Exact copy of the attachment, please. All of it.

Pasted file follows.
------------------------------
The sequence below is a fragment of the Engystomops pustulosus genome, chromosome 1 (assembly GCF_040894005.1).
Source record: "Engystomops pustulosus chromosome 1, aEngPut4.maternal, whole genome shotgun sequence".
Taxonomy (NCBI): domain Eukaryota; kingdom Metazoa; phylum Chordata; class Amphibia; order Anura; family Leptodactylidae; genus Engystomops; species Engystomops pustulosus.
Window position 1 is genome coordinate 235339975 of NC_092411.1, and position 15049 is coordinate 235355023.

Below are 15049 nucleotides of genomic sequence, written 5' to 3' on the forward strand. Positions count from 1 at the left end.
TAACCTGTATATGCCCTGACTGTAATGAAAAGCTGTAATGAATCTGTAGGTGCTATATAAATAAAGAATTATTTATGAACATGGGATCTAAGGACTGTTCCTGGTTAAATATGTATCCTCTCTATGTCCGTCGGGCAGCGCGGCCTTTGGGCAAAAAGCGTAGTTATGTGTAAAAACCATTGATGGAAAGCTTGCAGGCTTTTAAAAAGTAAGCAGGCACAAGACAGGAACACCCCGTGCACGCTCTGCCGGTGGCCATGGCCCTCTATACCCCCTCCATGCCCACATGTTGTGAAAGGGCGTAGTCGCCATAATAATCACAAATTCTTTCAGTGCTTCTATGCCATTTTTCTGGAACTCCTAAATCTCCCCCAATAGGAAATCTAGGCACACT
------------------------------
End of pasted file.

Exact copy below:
The sequence below is a fragment of the Engystomops pustulosus genome, chromosome 1 (assembly GCF_040894005.1).
Source record: "Engystomops pustulosus chromosome 1, aEngPut4.maternal, whole genome shotgun sequence".
Taxonomy (NCBI): domain Eukaryota; kingdom Metazoa; phylum Chordata; class Amphibia; order Anura; family Leptodactylidae; genus Engystomops; species Engystomops pustulosus.
Window position 1 is genome coordinate 235339975 of NC_092411.1, and position 15049 is coordinate 235355023.

Below are 15049 nucleotides of genomic sequence, written 5' to 3' on the forward strand. Positions count from 1 at the left end.
TAACCTGTATATGCCCTGACTGTAATGAAAAGCTGTAATGAATCTGTAGGTGCTATATAAATAAAGAATTATTTATGAACATGGGATCTAAGGACTGTTCCTGGTTAAATATGTATCCTCTCTATGTCCGTCGGGCAGCGCGGCCTTTGGGCAAAAAGCGTAGTTATGTGTAAAAACCATTGATGGAAAGCTTGCAGGCTTTTAAAAAGTAAGCAGGCACAAGACAGGAACACCCCGTGCACGCTCTGCCGGTGGCCATGGCCCTCTATACCCCCTCCATGCCCACATGTTGTGAAAGGGCGTAGTCGCCATAATAATCACAAATTCTTTCAGTGCTTCTATGCCATTTTTCTGGAACTCCTAAATCTCCCCCAATAGGAAATCTAGGCACACT